In order for artists and arts organizations to survive, we need to immediately start doing something we do so well – improvising.
I run a small but vibrant professional community arts center in upstate New York, about three and a half hours north of the city. Our budget is just under $500K and in a good year we are continually fundraising to do what we do. We run on very tight margins. It’s a struggle. We are now in thefight for our lives. Since last week we’ve been working to offer online performances, workshops and events, as a way to continue to serve our region and stay relevant, so that we can come roaring back when this is all over. Our work is all about creating community through the arts, and our community needs us now more than ever.
Two weeks ago I reached out to the prominent playwright of a recent show we produced, to ask his permission to release the production online for our audiences to enjoy from home. He immediately replied with his enthusiasm and offered these rights. Since then I’ve pursued and received consent from the rest of the artists in the production. But when I reached out to the Actors Equity Association (the stage actors’ union) to request awaiver for the two members who were in the show, the union said they are not planning on granting any such waivers.
Why would Equity stand in the way of sharing their members’ work with a worldwide audience, when the artists themselves have consented? This may have made sense two weeks ago – but two weeks ago is a world away. It’s the kind of thinking that may quickly make institutions like the AEA irrelevant. I don’t know if my tiny theater will ever afford to employ AEA members again under the current guidelines. A theater near ours – prior to the outbreak – recently announced their breaking of their full union contract, because of its costs. My previous employer, Arena Stage in Washington, DC, one of the oldest resident theater companies, just announced, along with hundreds of other theaters, that they’ve canceled the rest of their season and closed their facilities for now. Millions of dollars will be lost. Existing deficits will grow deeper and deeper. Current contracts with all unions will need to be entirely renegotiated – or there won’t be any organizations left to employ artists.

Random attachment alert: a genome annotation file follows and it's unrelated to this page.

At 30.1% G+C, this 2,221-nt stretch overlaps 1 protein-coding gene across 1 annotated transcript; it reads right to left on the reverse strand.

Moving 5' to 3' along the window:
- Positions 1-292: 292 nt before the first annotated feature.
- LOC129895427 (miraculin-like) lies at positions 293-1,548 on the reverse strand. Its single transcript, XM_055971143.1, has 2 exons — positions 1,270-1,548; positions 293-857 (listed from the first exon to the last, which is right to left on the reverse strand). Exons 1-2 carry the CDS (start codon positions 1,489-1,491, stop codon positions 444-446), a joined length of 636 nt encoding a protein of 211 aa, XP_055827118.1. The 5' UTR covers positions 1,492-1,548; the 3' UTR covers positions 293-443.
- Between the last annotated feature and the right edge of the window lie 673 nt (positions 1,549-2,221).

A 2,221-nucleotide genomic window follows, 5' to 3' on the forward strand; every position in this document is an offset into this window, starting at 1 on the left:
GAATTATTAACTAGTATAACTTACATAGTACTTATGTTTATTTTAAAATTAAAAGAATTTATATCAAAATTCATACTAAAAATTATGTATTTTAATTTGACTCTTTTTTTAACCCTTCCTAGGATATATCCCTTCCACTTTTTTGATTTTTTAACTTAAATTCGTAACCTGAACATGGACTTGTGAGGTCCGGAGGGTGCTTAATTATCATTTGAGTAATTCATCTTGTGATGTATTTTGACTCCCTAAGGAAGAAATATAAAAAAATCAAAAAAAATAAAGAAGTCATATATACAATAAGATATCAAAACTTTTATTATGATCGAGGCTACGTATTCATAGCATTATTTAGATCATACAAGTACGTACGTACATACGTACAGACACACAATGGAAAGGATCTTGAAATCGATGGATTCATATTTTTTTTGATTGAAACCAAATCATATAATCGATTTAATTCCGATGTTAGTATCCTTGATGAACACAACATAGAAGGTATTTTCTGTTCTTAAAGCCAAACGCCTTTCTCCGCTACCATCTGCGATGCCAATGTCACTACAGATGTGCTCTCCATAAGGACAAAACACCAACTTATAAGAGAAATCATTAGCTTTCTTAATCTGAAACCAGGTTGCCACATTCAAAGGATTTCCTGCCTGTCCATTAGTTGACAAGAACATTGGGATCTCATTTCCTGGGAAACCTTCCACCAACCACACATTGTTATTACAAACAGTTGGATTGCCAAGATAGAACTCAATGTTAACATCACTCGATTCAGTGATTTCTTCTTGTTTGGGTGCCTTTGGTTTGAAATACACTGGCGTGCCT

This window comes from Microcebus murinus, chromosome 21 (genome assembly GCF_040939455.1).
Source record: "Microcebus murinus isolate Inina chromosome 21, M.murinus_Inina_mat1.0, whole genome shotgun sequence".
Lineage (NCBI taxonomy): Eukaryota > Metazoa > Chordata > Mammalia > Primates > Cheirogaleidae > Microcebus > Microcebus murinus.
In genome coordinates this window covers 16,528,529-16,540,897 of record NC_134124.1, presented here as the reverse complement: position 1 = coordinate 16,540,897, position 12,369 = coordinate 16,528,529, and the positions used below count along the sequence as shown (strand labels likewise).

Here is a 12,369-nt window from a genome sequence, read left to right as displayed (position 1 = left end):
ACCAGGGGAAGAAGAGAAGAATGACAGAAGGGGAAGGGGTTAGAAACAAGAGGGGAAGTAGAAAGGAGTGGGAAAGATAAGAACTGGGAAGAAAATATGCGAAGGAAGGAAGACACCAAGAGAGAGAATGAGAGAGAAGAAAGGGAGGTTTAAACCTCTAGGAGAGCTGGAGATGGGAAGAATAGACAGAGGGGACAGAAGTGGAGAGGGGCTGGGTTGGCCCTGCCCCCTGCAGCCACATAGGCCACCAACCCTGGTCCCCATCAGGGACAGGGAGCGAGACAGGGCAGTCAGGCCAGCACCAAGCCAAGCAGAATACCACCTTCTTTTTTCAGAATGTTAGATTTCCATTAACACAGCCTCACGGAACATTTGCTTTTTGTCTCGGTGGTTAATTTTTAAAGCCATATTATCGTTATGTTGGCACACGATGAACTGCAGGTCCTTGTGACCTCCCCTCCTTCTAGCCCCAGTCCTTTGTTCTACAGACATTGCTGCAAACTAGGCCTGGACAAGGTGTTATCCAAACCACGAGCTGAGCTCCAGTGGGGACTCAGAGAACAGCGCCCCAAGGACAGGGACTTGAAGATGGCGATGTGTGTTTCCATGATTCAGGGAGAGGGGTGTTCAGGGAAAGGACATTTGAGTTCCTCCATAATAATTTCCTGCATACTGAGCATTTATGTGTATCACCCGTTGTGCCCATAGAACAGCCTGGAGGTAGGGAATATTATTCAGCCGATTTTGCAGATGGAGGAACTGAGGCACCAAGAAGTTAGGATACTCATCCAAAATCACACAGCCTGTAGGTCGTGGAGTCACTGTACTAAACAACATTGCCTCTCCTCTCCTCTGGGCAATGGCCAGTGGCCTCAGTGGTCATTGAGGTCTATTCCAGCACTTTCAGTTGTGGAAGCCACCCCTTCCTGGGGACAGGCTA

Don’t get me wrong – we need to also protect artists’ work and their rights, as always. I’m not saying we should say “all bets are off” and treat this like the Wild West. The recent call from some organizations for playwrights to return their fees is abhorrent. But we can’t play by last week’s playbook. The way work is made – and how it’s shared – needs to change, and has needed to change for a long time. We need to support artists in every way we can, while also looking for new ways to pursue our missions and reach audiences where they are, which is now literally separate and at home. We need to recognize that the past levers of power are no longer reliable. We are all struggling to imagine life inside these newcircumstances and this new economy for the next few months, let alone the next few years. The need for art is greater than ever. Human connection, creativity and communion are as necessary for life as food and water. While we are figuring how to fulfill these needs in the age of COVID-19, we need to be generous with our work – and quick about it – or we risk becoming completely irrelevant.
– David A. Snider is the Executive & Artistic Director of Hubbard Hall Center for the Arts and Education in Cambridge, NY, a Lecturer at Skidmore College, holds his MFA from the Tisch School of the Arts at NYU and is currently writing a book about managing the arts from an artist’s perspective, titled Purpose.
This article was first published in The Bennington Banner on April 2, 2020 here.